There is little to quibble with in the initial models. Neurobiology was in a larval state and the “animal assays were really smart,” says Steven E. Hyman, director of the Stanley Center for Psychiatric Research at the Broad Institute of the Massachusetts Institute of Technology and Harvard, and director of the National Institutes of Mental Health from 1996 to 2001. But when psychiatric drugs went mass-market in the 1980s, companies doubled down on the strategy of relying on simple behavioral tests, like the forced swim test, to screen new compounds.
For a while, Hyman says, the drugs improved in terms of safety and side effects. Their efficacy, however, generally didn’t, and it soon became clear that behavioral tests didn’t help identify new types of chemical compounds. Yet companies kept turning the same animal model crank. “They were the accepted models and they were quick and easy to do,” says Mark Tricklebank, who founded and, until a few years ago, directed Eli Lilly’s Centre for Cognitive Neuroscience, an industry and academic partnership to improve animal models of cognition. “Too much focus on results and deadlines tends to push people to worry only about collecting data and not its quality,” he says.
Today, 30 years after Prozac arrived on the market, it’s remarkable how few novel types of antidepressants have been found. (Other psychiatric conditions, like schizophrenia, have fared no better.) The fact is, the forced swim test is a poor stand-in for depression. There’s just no way to conclude why rats or mice cease swimming in the bucket. “It may be that those are actually the wise rodents, because they’re conserving energy once they realize they’re not drowning,” says Hyman. “If you give them imipramine or a drug like it and they struggle longer, why is that better?” Emma Robinson, a psychopharmacologist at the University of Bristol, agrees. The Porsolt test may have been key to the development of Prozac and second-generation antidepressants, she says, but, “to be honest, I don’t think we know what the forced swim test is measuring. It’s given a lot of false data.”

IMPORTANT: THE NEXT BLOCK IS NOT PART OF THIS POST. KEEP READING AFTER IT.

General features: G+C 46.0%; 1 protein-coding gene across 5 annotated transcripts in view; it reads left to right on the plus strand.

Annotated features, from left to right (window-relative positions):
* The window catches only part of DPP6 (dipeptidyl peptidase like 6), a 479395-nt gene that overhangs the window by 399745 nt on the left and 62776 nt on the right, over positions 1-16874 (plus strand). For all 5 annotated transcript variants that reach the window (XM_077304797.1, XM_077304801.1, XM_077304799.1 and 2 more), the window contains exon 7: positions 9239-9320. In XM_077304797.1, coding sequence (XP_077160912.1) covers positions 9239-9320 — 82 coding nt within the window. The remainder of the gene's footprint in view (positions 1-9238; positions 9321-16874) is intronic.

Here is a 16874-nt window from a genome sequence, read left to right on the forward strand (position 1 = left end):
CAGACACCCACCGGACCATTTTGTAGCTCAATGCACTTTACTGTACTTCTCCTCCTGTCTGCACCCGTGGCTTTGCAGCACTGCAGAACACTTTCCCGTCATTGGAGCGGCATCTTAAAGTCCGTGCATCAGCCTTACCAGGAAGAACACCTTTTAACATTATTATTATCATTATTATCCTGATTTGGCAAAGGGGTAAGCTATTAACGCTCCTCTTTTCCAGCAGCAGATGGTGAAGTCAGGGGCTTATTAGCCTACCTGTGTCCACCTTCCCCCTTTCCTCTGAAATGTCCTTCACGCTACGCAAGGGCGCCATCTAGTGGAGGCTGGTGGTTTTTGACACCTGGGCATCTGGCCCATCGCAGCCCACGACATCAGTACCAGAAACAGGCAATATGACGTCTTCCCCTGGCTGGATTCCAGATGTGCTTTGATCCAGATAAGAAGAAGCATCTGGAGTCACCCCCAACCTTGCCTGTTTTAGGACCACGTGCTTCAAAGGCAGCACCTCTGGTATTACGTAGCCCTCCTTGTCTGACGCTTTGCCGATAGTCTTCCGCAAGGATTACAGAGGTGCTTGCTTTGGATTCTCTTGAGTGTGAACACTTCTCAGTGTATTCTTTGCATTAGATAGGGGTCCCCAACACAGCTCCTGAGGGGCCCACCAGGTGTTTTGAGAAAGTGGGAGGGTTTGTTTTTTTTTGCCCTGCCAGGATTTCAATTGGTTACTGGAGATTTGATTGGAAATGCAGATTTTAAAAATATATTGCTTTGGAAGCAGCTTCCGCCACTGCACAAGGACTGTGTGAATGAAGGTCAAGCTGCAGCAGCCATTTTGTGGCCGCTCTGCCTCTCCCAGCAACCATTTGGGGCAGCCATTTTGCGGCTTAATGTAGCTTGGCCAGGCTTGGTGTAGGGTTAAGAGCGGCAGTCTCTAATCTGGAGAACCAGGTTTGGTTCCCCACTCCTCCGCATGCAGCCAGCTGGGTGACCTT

A big part of the difficulty in judging what such behavioral tests in animals do and don’t reveal about the human mind comes down to what we might call human errors of implementation. Take another ubiquitously used behavioral test, the Morris water maze, in which researchers release a rat or mouse into a pool of water, then time how long it takes to find a submerged platform to stand on. Normally, over several trials the animal gets quicker at putting something solid beneath its feet, revealing its use of spatial memory.
But the test has also been adopted as a stand-in for clinically relevant memory loss, like the kind experienced in Alzheimer’s disease—even though there is no evidence that it is applicable there. “It’s a measure of fear-based, fear-motivated escape, which is of very little relevance to the disorders for which it’s regularly used,” says Joseph Garner, a neuroscientist at Stanford University who studies animal models. In fact, notes Garner, although the Morris water maze is one of the most widely used tests in behavioral research, a 2007 study found that an animal’s performance correlates strongly with visual acuity, suggesting it is as much a test of vision as of memory.
Behavioral tests used in pain research provide another good example. One standard measure for whether an analgesic is effective in a mouse is how quickly it withdraws its paw from a heat lamp. Reflexively withdrawing from heat, though, is very different from the debilitating pain that generally troubles people—which tends to be chronic rather than acute, and to come from within rather than from outside the body. If a drug can treat one type of pain in an animal, says Jeffrey Mogil, a pain researcher at McGill University in Montreal, that doesn’t mean it will work for the other types in humans. “It’s a mismatch of the symptoms in humans and the choice of symptoms in animals,” Mogil says. This dissociation has beguiled the search for novel pain medicines, but he explains that we shouldn’t be surprised. “We use that test because it’s convenient for us, and reliable.”
With all these problems, a growing cadre of researchers says that the use of animal models in psychiatry needs a major rethink because the kinds of behavioral tests the field has relied on to probe rodent minds simply don’t match up to the human mind. Behaviors in rodents and humans have been shaped by very different evolutionary trajectories, notes Hyman, and assuming they are supported by the same brain circuitry simply because they appear similar to us is “in the same intellectual ballpark as [classifying] insects, birds, and bats together because they all fly.”